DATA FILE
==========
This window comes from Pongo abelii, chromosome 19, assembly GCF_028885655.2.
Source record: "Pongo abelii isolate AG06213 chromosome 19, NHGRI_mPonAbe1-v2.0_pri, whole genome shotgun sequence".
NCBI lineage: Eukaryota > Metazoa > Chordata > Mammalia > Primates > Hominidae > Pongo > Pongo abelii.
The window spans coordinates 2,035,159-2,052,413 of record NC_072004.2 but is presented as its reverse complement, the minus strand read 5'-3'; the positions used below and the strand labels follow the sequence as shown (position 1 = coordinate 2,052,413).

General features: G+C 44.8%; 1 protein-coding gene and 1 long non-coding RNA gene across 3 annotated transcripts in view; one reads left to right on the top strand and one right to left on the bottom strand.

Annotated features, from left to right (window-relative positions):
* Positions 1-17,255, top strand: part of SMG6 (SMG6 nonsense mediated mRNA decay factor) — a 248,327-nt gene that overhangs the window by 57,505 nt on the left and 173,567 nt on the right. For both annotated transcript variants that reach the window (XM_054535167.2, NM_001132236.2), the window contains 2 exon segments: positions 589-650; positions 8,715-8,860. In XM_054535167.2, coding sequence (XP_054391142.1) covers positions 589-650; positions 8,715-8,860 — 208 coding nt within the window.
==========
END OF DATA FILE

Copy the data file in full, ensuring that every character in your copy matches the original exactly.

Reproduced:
This window comes from Pongo abelii, chromosome 19, assembly GCF_028885655.2.
Source record: "Pongo abelii isolate AG06213 chromosome 19, NHGRI_mPonAbe1-v2.0_pri, whole genome shotgun sequence".
NCBI lineage: Eukaryota > Metazoa > Chordata > Mammalia > Primates > Hominidae > Pongo > Pongo abelii.
The window spans coordinates 2,035,159-2,052,413 of record NC_072004.2 but is presented as its reverse complement, the minus strand read 5'-3'; the positions used below and the strand labels follow the sequence as shown (position 1 = coordinate 2,052,413).

General features: G+C 44.8%; 1 protein-coding gene and 1 long non-coding RNA gene across 3 annotated transcripts in view; one reads left to right on the top strand and one right to left on the bottom strand.

Annotated features, from left to right (window-relative positions):
* Positions 1-17,255, top strand: part of SMG6 (SMG6 nonsense mediated mRNA decay factor) — a 248,327-nt gene that overhangs the window by 57,505 nt on the left and 173,567 nt on the right. For both annotated transcript variants that reach the window (XM_054535167.2, NM_001132236.2), the window contains 2 exon segments: positions 589-650; positions 8,715-8,860. In XM_054535167.2, coding sequence (XP_054391142.1) covers positions 589-650; positions 8,715-8,860 — 208 coding nt within the window.